In 1998 I organized an evaluation of a pilot TV program intended for young people, aged between about 13 and 20. It seemed to be an ideal situation for a consensus group. This research had to be done as cheaply as possible, so instead of recruiting participants through a random screening survey (which would have been best) we contacted a school and a university, and asked them to supply volunteers in the age groups we needed. We organized two viewing sessions, one with the school students (aged about 13-17) and one with university students (about 17-20). There were about 30 people in each group.
Participants were paid to take part in these groups, which were held at the main TV building in Adelaide, Australia. Each person was paid about as much as they could have earned in an hour or two. And we paid them as soon as they came in, which made a great impression on them. "What if I walked out now?" some of them asked. "Stick around," we advised. "This will be interesting." (The reason for the payment was to induce them to turn up as promised - it wasn't a reward for participating.)
Everybody filled in a preliminary questionnaire, with some details about themselves and their TV viewing habits and preferences. Then we showed the pilot program, twice. (It lasted only about 20 minutes.) It was divided into short segments, and participants were encouraged to write comments while they viewed the program for the second time. Finally, we asked the viewers their chances of watching it if it became a regular program. This was on a scale of 0 to 10, where 0 meant there was absolutely no way they'd watch this program willingly, and 10 meant they'd go out of their way to watch it every week.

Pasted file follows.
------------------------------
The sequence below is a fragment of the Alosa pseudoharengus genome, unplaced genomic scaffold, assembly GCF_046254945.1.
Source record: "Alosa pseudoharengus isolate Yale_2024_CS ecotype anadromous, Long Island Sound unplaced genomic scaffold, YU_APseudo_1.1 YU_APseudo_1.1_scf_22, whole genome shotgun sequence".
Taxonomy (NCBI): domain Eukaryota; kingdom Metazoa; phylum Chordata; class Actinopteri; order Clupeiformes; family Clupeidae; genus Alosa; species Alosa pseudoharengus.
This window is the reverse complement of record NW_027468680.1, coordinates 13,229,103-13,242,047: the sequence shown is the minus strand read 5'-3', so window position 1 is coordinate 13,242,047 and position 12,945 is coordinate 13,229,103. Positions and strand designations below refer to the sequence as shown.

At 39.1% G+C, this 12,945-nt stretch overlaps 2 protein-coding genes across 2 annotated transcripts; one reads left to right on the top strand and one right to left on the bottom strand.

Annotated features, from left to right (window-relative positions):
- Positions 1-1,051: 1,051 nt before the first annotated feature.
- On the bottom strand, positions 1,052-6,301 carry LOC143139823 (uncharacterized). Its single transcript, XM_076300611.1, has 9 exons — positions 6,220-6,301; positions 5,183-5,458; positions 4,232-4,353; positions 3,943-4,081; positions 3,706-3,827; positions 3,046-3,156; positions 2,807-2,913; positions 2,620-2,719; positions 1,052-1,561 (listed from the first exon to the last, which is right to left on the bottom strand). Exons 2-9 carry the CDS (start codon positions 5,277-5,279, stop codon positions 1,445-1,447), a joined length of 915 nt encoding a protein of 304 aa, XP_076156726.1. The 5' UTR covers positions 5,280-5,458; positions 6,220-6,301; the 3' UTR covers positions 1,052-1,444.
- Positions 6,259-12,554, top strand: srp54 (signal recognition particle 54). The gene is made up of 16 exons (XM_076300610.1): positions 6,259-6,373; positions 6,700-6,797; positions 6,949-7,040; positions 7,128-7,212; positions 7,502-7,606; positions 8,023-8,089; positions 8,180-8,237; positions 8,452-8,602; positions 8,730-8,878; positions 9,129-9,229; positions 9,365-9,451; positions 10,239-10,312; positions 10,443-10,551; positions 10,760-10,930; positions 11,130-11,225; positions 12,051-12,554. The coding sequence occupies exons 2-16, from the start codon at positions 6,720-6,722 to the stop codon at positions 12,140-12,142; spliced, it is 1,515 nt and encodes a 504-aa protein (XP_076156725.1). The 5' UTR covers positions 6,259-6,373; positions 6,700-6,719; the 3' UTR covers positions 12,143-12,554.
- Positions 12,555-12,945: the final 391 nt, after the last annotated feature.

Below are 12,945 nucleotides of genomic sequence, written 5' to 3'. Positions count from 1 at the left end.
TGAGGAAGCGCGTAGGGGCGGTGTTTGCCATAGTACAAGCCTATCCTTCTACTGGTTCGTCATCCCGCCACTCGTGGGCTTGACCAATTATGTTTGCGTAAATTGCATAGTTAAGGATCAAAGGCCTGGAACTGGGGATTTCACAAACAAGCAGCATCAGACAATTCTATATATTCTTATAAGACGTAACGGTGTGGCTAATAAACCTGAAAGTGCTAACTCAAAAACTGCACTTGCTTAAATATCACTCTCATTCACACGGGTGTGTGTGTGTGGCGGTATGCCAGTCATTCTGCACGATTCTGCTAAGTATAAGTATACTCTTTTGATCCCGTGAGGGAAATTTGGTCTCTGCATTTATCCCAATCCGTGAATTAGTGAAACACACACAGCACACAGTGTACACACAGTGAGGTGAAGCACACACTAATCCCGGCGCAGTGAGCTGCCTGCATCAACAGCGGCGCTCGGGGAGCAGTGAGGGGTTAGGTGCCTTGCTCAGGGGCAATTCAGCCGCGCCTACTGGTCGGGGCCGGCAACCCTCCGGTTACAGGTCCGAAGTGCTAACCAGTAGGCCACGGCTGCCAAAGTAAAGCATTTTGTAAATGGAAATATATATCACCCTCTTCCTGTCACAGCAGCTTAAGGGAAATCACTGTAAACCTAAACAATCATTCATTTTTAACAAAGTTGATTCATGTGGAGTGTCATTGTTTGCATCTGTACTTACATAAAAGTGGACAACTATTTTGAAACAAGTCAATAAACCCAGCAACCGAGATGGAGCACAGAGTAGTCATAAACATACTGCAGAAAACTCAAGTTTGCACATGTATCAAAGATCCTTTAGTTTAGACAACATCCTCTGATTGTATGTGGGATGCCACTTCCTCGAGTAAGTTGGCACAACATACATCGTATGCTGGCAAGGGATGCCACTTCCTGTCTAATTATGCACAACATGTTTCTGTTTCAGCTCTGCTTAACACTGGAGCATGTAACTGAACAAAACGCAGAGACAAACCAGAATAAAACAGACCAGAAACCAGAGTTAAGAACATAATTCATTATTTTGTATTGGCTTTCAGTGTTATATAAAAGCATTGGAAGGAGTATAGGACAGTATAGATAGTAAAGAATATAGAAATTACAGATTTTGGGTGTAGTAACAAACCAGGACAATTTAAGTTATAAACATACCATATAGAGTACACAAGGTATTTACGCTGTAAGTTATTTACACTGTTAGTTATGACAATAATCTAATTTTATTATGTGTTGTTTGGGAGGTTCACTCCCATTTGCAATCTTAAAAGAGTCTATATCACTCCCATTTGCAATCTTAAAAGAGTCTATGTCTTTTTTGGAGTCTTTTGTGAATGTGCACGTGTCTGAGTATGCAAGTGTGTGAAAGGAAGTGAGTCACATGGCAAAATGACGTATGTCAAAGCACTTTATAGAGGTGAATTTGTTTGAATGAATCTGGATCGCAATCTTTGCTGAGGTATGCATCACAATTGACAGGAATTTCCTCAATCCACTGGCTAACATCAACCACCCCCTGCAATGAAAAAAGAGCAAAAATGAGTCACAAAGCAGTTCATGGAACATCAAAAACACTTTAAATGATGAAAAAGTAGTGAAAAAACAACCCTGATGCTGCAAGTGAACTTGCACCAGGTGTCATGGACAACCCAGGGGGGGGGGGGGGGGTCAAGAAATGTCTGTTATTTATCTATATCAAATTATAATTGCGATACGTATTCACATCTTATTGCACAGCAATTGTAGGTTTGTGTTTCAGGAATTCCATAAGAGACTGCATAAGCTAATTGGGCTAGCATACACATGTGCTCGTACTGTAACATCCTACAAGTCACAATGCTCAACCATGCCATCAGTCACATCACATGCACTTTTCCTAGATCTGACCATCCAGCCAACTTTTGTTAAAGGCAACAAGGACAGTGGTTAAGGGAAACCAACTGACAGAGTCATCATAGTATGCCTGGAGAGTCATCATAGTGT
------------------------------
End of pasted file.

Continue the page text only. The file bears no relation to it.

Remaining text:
Now the consensus phase began. We had the participants stand in groups, depending on the scores they'd given. The quarter of them with the lowest scores (less than about 5 out of 10) were sent off to form one group, and the quarter with the highest scores (8 or more) formed another group. The middle half were divided into two groups, for 6 out of 10, and 7 out of 10. Each group (averaging about 7 people) was asked to appoint a moderator and a secretary.
The high-scoring group was then asked to come up with a list of reasons why they liked the program so much.
The low-scoring group was asked why they disliked it.
The two middle-scoring groups was asked to come up with ways of improving it.
We did all this in a large room, with four tables. I and my assistant toured around the four groups, offering procedural advice. The moderator in each group was asked to get at least two suggestions from each group member, and the secretary wrote these down on a very large sheet of paper. When everything had been written down, the group members voted on each statement, and the number who agreed with each statement was written next to that item.
And that was all. Combining the individual questionnaires and the group statements, the program's perceived strengths and weaknesses became very clear. In one afternoon (plus several days of organizing) we had the complete results.
As so often happens, the program appealed to a different age group from the one it was designed for. It was aimed at older teenagers (around 17 to 20) but was most liked by those aged about 14.
The most common problem with programs aimed at children is that the program-makers are out of touch with the age group they're making the program for. The ABC stopped producing radio programs for children in the late 1980s, after discovering that most listeners to these programs were aged over 55! Listening to the programs, parents of young children had no problem seeing why this was so, but the program-makers - mostly young and single, or older people whose children had long since grown up, had forgotten what appeals to specific age groups. This is a situation where audience research can be very helpful, even when (as in this case) done in a very simple way.